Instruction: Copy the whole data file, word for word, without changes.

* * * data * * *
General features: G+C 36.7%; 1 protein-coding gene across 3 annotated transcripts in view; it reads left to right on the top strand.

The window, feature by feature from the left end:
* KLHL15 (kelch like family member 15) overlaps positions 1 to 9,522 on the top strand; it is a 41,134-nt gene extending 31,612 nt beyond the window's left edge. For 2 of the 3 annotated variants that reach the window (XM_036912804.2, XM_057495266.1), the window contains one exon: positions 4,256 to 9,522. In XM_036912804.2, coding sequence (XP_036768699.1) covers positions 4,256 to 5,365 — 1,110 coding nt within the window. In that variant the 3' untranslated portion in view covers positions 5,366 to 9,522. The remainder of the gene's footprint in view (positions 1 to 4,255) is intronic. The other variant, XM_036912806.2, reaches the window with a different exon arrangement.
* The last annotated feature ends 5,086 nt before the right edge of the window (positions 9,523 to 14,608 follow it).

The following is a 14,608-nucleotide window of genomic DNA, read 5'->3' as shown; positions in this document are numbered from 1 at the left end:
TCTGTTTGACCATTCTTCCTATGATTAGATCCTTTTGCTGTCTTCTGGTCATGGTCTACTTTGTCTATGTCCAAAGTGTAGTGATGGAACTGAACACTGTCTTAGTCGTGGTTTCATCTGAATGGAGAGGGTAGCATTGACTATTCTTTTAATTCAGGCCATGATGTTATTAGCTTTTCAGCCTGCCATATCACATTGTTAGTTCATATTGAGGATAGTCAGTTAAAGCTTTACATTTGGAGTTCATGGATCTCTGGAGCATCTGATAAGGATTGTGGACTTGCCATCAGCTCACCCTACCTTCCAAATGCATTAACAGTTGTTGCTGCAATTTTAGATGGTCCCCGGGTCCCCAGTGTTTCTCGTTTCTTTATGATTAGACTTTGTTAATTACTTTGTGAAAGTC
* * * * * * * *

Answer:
General features: G+C 36.7%; 1 protein-coding gene across 3 annotated transcripts in view; it reads left to right on the top strand.

The window, feature by feature from the left end:
* KLHL15 (kelch like family member 15) overlaps positions 1 to 9,522 on the top strand; it is a 41,134-nt gene extending 31,612 nt beyond the window's left edge. For 2 of the 3 annotated variants that reach the window (XM_036912804.2, XM_057495266.1), the window contains one exon: positions 4,256 to 9,522. In XM_036912804.2, coding sequence (XP_036768699.1) covers positions 4,256 to 5,365 — 1,110 coding nt within the window. In that variant the 3' untranslated portion in view covers positions 5,366 to 9,522. The remainder of the gene's footprint in view (positions 1 to 4,255) is intronic. The other variant, XM_036912806.2, reaches the window with a different exon arrangement.
* The last annotated feature ends 5,086 nt before the right edge of the window (positions 9,523 to 14,608 follow it).

The following is a 14,608-nucleotide window of genomic DNA, read 5'->3' as shown; positions in this document are numbered from 1 at the left end:
TCTGTTTGACCATTCTTCCTATGATTAGATCCTTTTGCTGTCTTCTGGTCATGGTCTACTTTGTCTATGTCCAAAGTGTAGTGATGGAACTGAACACTGTCTTAGTCGTGGTTTCATCTGAATGGAGAGGGTAGCATTGACTATTCTTTTAATTCAGGCCATGATGTTATTAGCTTTTCAGCCTGCCATATCACATTGTTAGTTCATATTGAGGATAGTCAGTTAAAGCTTTACATTTGGAGTTCATGGATCTCTGGAGCATCTGATAAGGATTGTGGACTTGCCATCAGCTCACCCTACCTTCCAAATGCATTAACAGTTGTTGCTGCAATTTTAGATGGTCCCCGGGTCCCCAGTGTTTCTCGTTTCTTTATGATTAGACTTTGTTAATTACTTTGTGAAAGTC